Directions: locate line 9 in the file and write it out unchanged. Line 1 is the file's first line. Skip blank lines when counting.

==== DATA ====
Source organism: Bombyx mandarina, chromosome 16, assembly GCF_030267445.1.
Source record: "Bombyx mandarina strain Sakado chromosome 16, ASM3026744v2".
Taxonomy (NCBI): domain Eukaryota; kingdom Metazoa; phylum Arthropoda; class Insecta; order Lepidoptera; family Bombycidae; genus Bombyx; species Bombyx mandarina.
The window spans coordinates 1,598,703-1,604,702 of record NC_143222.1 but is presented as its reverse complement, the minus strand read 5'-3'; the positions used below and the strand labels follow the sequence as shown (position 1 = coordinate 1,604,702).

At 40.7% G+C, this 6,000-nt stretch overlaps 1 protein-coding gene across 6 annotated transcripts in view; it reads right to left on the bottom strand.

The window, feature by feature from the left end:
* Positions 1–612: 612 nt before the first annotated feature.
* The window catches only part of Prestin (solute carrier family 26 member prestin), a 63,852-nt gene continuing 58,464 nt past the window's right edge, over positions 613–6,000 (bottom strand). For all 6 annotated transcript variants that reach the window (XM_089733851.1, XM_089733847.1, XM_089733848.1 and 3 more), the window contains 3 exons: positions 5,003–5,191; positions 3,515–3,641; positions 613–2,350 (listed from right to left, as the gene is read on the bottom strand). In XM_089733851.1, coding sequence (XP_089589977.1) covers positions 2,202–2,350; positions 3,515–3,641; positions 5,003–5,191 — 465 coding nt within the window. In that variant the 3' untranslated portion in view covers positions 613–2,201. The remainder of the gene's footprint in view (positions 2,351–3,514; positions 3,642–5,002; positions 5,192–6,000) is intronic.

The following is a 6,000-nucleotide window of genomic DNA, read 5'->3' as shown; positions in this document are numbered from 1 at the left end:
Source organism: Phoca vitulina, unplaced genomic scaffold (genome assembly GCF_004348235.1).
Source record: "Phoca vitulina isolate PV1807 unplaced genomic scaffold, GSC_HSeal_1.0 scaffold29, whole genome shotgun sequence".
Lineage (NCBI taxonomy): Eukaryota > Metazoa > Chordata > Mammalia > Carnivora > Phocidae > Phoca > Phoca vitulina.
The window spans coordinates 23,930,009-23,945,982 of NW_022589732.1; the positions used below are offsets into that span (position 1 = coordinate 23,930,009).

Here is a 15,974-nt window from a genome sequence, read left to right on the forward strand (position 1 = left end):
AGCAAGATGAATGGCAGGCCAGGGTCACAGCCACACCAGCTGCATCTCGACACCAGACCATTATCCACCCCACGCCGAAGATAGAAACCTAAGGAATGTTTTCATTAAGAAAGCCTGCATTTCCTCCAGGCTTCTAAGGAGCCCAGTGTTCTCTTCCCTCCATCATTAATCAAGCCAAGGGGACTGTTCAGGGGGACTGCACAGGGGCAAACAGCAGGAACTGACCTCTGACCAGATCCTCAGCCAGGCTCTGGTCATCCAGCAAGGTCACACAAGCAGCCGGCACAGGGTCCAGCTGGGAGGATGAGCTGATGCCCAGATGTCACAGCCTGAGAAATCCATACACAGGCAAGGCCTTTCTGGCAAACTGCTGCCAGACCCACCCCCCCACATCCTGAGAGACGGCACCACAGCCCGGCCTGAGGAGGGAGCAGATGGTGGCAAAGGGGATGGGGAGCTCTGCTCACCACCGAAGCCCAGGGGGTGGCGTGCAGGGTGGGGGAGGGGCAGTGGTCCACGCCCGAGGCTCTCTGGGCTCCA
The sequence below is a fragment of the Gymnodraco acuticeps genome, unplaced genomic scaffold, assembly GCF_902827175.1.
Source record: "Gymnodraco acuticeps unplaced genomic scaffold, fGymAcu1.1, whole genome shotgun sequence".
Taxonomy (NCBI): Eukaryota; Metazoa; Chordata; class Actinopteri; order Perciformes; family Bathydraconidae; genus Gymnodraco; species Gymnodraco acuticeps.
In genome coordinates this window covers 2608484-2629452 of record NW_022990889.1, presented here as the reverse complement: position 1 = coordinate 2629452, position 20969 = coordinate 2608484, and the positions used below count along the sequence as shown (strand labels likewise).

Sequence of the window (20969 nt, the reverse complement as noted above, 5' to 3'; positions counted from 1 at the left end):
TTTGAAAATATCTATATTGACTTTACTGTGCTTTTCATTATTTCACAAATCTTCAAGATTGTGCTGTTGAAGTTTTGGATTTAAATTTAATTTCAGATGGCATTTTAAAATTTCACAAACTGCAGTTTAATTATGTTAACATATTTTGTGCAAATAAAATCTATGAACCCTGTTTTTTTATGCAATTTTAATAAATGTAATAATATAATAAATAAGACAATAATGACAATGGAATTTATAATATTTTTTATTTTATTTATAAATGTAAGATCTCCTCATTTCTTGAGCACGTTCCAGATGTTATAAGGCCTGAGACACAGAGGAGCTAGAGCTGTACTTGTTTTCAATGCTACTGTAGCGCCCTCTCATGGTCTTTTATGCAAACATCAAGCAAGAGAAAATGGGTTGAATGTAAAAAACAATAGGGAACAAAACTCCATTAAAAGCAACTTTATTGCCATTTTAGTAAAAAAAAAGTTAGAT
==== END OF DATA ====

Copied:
The following is a 6,000-nucleotide window of genomic DNA, read 5'->3' as shown; positions in this document are numbered from 1 at the left end: